‘Don’t Look Up’ Review: The Sky Is Falling in Adam McKay’s Crank Comet Comedy

Leonardo DiCaprio and Jennifer Lawrence play scientists with a Cassandra problem, futilely trying to warn earthlings that their days are numbered.


Humans are stupid and can’t be expected to agree on anything, even if their existence depends on it. That’s the “hilarious” insight Adam McKay wants to impart with “Don’t Look Up,” a smug, easy-target political satire in which two earnest astronomers (Leonardo DiCaprio and Jennifer Lawrence) have one hell of a time trying to convince an attention-deficit president (Meryl Streep, clearly having more fun than we are) or bobblehead media (repped by Cate Blanchett and Tyler Perry) that there’s a comet hurtling toward Earth.

“Keep it light, fun.” That’s the advice a cable talk-show producer gives “the sky is falling” scientists Dr. Randall Mindy (DiCaprio, looking dweeby) and Kate Dibiasky (Lawrence, sporting a nose ring and hair the color of red velvet cake) when the pair appear on “The Daily Rip” to share the news with the masses. Except the sky is falling, and these two can’t get anyone to take them seriously. They’ve already been to the White House, where Streep’s Trump-like President Orlean (also the name of her “Adaptation” character) and her bratty chief of staff/son (Jonah Hill in his single most obnoxious role) were too busy damage-controlling a ratings disaster to deal with a potential extinction event.

Rather than “sit tight and assess,” as the administration recommends, the scientists — along with rational-minded Dr. Oglethorpe (Rob Morgan) from the Planetary Defense Coordination Office (evidently a real place) — decide to leak the news on an insipid but popular “Good Morning America”-style talk show. Dr. Mindy does well on TV, adapting to the hosts’ brainless banter, but Dibiasky can’t deal, snapping, “Well, maybe the discussion of the planet isn’t supposed to be fun! Maybe it’s supposed to be terrifying. And unsettling … when we’re all 100% for sure gonna fucking die!”

Shrill and self-righteous though it can be, this starry comedy is McKay’s way of raising the alarm on global warming, an issue that DiCaprio and no less a figure than ex-veep Al Gore have struggled to turn into compelling cinema. Since the ice caps aren’t melting fast enough (for eco-thriller purposes, at least), McKay invents a threat with a six-month deadline to impact, the assumption being that collapsing the time frame for survival would surely — or at least should — light a fire under people’s butts.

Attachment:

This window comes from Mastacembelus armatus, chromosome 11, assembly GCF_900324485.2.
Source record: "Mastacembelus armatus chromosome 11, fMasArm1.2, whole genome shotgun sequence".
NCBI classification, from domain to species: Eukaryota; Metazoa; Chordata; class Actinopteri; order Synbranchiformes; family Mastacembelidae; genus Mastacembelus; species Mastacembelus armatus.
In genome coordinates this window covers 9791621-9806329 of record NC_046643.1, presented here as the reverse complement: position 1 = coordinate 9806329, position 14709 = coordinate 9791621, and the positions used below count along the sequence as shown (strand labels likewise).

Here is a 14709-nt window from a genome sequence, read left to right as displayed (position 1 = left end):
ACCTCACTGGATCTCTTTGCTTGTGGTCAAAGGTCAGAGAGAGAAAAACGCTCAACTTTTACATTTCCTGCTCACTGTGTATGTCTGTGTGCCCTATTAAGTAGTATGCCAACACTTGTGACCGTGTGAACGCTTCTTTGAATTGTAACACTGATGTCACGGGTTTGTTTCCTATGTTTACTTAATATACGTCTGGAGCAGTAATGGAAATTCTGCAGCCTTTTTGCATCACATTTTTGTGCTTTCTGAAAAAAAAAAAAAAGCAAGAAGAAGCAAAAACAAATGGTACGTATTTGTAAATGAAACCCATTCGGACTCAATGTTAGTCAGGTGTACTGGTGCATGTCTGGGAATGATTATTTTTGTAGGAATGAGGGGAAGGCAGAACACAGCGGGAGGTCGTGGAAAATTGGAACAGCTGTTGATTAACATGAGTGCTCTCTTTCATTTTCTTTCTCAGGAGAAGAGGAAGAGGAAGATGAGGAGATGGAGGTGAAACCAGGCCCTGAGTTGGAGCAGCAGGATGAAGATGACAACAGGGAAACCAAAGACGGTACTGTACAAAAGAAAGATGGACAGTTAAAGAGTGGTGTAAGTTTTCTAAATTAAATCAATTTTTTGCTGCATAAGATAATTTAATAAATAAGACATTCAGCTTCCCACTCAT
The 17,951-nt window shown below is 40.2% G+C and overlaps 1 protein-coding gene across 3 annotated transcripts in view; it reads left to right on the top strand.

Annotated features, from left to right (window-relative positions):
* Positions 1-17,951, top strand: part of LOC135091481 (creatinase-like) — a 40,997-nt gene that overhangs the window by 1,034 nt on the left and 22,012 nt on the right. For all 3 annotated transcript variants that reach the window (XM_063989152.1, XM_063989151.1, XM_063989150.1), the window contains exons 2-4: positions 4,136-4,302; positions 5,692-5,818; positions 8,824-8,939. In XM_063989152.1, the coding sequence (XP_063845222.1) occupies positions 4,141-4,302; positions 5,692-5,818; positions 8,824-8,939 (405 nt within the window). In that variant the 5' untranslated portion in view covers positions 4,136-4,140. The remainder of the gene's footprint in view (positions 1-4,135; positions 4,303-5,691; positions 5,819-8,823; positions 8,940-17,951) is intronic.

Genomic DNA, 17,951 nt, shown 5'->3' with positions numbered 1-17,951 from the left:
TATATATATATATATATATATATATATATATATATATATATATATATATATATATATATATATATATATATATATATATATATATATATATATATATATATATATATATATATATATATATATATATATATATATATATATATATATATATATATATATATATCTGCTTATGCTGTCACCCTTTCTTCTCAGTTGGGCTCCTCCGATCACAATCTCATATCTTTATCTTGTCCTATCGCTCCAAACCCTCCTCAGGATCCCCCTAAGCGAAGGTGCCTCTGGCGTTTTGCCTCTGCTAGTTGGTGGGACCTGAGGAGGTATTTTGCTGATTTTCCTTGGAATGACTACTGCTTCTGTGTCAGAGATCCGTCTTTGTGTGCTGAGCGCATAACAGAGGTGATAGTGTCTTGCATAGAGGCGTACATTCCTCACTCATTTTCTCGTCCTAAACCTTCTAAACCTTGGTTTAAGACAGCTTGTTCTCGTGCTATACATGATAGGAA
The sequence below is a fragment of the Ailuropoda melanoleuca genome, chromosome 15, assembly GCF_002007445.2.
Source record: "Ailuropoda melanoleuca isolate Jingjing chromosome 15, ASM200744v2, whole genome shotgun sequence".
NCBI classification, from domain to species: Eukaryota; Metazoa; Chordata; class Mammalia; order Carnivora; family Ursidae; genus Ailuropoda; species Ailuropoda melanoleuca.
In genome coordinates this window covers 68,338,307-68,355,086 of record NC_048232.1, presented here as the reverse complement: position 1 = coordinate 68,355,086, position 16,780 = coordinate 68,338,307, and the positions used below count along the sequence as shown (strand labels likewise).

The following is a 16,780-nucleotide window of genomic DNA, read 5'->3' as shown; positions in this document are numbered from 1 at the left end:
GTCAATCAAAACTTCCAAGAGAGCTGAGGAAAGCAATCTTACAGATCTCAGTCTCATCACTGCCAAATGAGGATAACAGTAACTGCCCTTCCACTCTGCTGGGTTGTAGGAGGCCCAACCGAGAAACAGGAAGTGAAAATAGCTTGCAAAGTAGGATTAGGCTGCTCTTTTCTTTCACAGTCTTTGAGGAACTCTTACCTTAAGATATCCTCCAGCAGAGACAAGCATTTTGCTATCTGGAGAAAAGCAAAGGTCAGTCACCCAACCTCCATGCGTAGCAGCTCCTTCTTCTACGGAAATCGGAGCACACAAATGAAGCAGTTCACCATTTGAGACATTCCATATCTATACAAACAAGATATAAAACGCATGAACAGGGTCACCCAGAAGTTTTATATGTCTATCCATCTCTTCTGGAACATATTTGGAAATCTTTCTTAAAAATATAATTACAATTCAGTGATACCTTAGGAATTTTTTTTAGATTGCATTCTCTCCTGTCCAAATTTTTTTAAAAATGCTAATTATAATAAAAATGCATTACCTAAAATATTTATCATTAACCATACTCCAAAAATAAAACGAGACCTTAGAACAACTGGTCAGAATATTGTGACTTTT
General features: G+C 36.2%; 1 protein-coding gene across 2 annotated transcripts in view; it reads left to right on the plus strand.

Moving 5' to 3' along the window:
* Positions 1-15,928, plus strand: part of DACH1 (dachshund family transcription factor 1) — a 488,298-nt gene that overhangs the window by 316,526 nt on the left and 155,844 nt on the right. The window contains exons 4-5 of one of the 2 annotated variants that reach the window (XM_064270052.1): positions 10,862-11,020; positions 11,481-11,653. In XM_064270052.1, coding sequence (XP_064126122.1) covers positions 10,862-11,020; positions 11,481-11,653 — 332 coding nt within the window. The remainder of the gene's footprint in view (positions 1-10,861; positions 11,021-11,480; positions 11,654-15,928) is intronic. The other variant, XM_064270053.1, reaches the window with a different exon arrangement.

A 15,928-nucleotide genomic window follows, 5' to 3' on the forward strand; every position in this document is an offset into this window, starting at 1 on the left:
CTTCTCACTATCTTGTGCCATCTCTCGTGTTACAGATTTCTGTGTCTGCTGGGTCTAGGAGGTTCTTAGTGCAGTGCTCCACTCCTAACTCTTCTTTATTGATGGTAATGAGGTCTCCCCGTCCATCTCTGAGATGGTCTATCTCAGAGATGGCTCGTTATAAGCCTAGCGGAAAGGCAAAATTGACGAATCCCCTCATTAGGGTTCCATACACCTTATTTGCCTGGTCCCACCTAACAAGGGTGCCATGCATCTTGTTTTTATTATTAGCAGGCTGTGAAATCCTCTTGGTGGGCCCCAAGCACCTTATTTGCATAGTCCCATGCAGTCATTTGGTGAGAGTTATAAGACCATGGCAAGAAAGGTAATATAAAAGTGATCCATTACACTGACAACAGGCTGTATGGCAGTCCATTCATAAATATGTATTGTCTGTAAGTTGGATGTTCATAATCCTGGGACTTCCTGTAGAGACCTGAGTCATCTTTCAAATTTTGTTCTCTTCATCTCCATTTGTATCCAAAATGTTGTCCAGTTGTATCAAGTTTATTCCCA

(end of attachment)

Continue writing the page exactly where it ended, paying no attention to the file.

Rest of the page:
Without spoiling just how gonzo things get, such an ultra-cynical scenario can end one of three ways: (1) with the doomsday nerds being proven wrong, (2) with the nincompoop president somehow managing to save the day or (3) with the whole effing planet being obliterated so McKay can “prove” his point. As executed, “Don’t Look Up” plays like the leftie answer to “Armageddon” — which is to say, it ditches the Bruckheimer approach of assembling a bunch of blue-collar heroes to rocket out to space and nuke the approaching comet, opting instead to spotlight the apathy, incompetence and financial self-interest of all involved (including Mark Rylance’s Sir Peter Isherwell, an extreme Asperger’s case — and campaign mega-donor — who combines elements of Steve Jobs, Elon Musk and Richard Branson to uniquely irritating effect).

“Don’t Look Up” is the latest in McKay’s streak of liberal-leaning current-affairs critiques, and it boasts many of the same strengths as “Vice” and “The Big Short” before it: topicality and a gift for translating complex ideas into glib comic situations on one hand, spastic pacing and an unwieldy mix of acting styles on the other. After a series of more-fun Will Ferrell collaborations (namely “Anchorman” and “Talladega Nights”), the writer-director got serious — in terms of his underlying content, at least — with 2015’s best picture-nominated “The Big Short,” a clever if exhausting breakdown of the financial crisis that set McKay on a path of increasingly punchy, stick-it-to-the-man movies. But unless you’re Roland Emmerich, global warming is a tricky concept to dramatize, and McKay can’t decide whether he wants to amuse or upset us … so why not both?